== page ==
Helena Magazine

Building leaders in Helena: Several adults, students graduate from Leadership Shelby County program

Published 11:14 am Tuesday, June 6, 2023

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Story by Stephen Dawkins

Greg Samuels has lived in Helena for about six years, and he has been employed at the University of Montevallo for longer than that. So, Samuels was familiar with Shelby County, but after completing the Leadership Shelby County program, Samuels said he realizes how much he could learn about the place he calls home—and the people who live here.

Samuels was one of 10 members of the Helena community who were part of Leadership Shelby County’s 2023 class. And six more high school juniors from Helena completed this year’s Youth Leadership Shelby County program, making the city as well represented—or more so—than any other community in the county.

“It just shows how great our city and community is,” said Helena Mayor Brian Puckett, who was among the city’s Leadership Shelby County contingent. “There are leaders all throughout our community.”

Puckett had been nominated previously for Leadership Shelby County but put it off because of his numerous responsibilities. After completing the program, Puckett said he realizes the program’s importance and the benefits it provides to participants and the county in general.

“For me, the biggest thing were the relationships I built. You think you know some of these people, but then to do a nine-month course with them, you really grow those relationships. That is so important—knowing that I have others that I can pick up the phone and call and get trusted information,” Puckett said. “It’s a great opportunity to learn about yourself, learn about the county, and learn about others and their profession that are in your class.”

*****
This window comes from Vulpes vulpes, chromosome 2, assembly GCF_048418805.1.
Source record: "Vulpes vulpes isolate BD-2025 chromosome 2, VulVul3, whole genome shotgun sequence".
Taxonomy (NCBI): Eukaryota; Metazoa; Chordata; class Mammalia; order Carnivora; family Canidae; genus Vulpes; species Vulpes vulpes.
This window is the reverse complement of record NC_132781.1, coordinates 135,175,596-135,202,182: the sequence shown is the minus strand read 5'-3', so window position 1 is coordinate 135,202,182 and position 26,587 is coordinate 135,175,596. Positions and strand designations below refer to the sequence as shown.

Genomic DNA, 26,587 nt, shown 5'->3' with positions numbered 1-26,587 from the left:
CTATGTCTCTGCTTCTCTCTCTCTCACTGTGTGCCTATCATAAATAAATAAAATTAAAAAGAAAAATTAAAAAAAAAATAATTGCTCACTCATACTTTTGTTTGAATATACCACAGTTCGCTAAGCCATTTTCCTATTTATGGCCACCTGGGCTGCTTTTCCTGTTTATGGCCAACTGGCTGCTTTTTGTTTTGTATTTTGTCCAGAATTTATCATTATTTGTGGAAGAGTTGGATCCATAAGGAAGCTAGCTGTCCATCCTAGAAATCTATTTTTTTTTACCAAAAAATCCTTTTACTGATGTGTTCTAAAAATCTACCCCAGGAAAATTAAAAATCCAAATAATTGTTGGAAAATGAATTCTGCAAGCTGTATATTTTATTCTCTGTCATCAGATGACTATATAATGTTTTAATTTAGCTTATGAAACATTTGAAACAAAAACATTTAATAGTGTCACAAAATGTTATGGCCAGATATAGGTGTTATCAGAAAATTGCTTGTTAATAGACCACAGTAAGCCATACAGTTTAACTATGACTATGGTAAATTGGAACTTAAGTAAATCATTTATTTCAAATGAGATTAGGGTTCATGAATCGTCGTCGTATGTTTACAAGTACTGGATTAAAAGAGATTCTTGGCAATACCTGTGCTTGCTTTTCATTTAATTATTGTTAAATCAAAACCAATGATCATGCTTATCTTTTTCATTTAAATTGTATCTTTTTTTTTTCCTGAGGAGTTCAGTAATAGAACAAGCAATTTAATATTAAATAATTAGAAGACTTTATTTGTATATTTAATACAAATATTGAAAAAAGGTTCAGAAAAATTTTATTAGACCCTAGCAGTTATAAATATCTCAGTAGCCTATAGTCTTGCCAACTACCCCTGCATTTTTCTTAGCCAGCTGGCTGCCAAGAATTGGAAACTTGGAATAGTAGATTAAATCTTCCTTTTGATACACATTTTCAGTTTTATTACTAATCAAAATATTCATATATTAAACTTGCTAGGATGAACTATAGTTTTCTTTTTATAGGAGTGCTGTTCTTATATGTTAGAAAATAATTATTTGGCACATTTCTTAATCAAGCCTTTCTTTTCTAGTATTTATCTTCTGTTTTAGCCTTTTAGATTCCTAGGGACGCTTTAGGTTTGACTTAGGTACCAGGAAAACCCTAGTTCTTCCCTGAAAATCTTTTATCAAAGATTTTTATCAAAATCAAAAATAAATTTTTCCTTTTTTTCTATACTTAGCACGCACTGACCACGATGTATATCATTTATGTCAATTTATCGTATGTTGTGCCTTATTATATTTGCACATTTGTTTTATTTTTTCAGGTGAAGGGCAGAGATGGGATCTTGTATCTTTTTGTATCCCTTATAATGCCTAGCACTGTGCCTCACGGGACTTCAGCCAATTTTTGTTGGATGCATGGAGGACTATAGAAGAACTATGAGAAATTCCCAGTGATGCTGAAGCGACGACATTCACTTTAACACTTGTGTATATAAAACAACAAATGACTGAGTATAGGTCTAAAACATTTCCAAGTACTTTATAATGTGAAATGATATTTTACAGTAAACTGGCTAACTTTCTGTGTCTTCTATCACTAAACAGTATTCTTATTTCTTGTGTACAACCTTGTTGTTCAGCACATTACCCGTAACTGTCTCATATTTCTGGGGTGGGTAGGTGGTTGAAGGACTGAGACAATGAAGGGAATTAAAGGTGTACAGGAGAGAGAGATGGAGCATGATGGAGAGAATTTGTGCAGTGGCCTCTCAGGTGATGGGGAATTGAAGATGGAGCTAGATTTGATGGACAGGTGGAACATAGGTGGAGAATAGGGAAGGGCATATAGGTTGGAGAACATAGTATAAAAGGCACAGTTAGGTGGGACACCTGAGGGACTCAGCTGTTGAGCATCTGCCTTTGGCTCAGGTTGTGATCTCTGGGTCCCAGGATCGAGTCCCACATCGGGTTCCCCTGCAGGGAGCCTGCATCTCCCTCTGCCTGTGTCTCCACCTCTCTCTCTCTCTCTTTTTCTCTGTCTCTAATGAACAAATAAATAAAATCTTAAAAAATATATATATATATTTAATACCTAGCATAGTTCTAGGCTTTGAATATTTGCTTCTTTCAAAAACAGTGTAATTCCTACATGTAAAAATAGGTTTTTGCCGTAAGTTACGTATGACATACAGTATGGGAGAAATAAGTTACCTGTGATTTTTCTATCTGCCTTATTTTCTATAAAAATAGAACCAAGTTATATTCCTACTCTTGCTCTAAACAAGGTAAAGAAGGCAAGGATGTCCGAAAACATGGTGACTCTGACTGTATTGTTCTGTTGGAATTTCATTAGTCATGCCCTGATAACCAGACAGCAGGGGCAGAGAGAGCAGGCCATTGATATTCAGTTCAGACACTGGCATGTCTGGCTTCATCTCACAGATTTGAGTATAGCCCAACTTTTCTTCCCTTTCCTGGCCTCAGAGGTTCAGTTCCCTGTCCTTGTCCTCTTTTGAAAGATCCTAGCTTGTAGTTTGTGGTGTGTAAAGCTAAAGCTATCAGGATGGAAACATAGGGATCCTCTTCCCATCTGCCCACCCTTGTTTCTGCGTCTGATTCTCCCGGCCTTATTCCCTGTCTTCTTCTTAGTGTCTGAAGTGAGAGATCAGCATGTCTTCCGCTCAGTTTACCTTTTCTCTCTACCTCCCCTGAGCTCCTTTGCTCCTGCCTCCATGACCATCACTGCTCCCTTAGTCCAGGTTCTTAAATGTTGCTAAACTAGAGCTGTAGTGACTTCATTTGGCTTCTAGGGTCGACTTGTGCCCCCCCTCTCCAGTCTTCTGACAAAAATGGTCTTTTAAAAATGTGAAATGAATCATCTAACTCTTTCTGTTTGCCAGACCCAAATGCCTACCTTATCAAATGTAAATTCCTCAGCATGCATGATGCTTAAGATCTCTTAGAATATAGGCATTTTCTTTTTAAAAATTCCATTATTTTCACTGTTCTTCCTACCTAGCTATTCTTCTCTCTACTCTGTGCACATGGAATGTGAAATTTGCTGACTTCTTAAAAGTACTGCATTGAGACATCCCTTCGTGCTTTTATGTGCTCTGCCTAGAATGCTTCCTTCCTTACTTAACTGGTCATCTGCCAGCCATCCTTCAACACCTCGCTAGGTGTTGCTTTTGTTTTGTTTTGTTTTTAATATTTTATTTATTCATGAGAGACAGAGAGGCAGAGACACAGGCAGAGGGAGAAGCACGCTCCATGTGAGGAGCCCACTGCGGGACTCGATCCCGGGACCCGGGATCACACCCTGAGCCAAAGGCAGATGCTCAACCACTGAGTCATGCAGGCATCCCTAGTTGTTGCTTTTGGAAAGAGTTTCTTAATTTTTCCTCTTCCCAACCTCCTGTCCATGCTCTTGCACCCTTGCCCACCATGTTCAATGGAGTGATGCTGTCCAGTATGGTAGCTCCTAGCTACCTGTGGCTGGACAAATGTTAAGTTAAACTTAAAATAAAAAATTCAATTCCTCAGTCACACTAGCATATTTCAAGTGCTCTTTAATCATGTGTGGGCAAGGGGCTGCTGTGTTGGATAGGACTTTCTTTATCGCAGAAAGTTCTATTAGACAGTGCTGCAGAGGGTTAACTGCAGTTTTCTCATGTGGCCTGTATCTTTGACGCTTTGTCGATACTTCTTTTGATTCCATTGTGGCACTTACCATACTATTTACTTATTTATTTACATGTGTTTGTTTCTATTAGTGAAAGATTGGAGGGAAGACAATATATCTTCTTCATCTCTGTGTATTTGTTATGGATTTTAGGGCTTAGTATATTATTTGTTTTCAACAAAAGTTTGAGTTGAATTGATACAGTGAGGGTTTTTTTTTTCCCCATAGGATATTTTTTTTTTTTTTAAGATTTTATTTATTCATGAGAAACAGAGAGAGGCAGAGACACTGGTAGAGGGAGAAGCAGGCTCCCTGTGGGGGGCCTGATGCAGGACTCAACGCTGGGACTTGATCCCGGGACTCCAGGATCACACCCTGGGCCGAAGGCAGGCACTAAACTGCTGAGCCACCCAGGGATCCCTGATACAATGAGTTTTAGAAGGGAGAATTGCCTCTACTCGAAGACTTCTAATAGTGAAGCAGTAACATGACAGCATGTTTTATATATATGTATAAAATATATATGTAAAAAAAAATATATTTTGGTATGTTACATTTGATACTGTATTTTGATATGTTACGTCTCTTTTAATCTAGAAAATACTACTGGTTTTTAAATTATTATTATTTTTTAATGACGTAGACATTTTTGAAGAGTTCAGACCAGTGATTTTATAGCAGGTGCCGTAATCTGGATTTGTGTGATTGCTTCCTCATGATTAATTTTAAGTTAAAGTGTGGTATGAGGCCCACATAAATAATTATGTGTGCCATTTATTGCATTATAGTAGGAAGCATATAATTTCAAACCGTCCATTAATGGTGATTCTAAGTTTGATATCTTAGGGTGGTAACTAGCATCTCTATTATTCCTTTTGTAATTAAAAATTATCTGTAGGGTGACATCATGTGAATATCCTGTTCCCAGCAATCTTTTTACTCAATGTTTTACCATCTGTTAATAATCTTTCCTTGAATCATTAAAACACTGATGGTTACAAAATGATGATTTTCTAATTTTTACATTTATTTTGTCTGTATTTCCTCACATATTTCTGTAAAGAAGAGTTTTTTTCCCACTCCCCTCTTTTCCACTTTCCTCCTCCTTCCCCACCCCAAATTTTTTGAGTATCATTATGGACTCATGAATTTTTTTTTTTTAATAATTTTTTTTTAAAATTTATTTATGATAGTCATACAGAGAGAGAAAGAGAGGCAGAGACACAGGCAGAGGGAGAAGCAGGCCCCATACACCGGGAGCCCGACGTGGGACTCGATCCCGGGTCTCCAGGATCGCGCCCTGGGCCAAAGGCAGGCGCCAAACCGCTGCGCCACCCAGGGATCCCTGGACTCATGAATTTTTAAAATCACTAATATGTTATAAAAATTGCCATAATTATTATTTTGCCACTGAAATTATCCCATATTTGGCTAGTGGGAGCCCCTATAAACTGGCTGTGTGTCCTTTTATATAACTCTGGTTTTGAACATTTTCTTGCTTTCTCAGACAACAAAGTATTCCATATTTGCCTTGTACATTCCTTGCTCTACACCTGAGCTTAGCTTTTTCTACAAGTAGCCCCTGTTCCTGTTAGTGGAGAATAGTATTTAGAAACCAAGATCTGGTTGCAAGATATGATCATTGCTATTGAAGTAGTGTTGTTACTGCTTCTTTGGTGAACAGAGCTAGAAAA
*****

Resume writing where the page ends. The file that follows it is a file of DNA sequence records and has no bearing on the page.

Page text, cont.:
Leadership Shelby County is designed to connect and empower Shelby County business and community members, enhance their leadership skills and inspire them to be active and informed community leaders. LSC alumni serve their communities as elected officials, non-profit directors, educators, and community advocates, among other capacities.

After an Opening Retreat in September 2022, the class spent one full day each subsequent month learning about various topics and sharing ideas. Sessions included Shelby County Government Day, Education Day, Justice Day, Health and Community Services Day, Economic Development Day, Government Day, and DiscoverShelby Day. A graduation celebration was then held on May 9 to celebrate completing the program.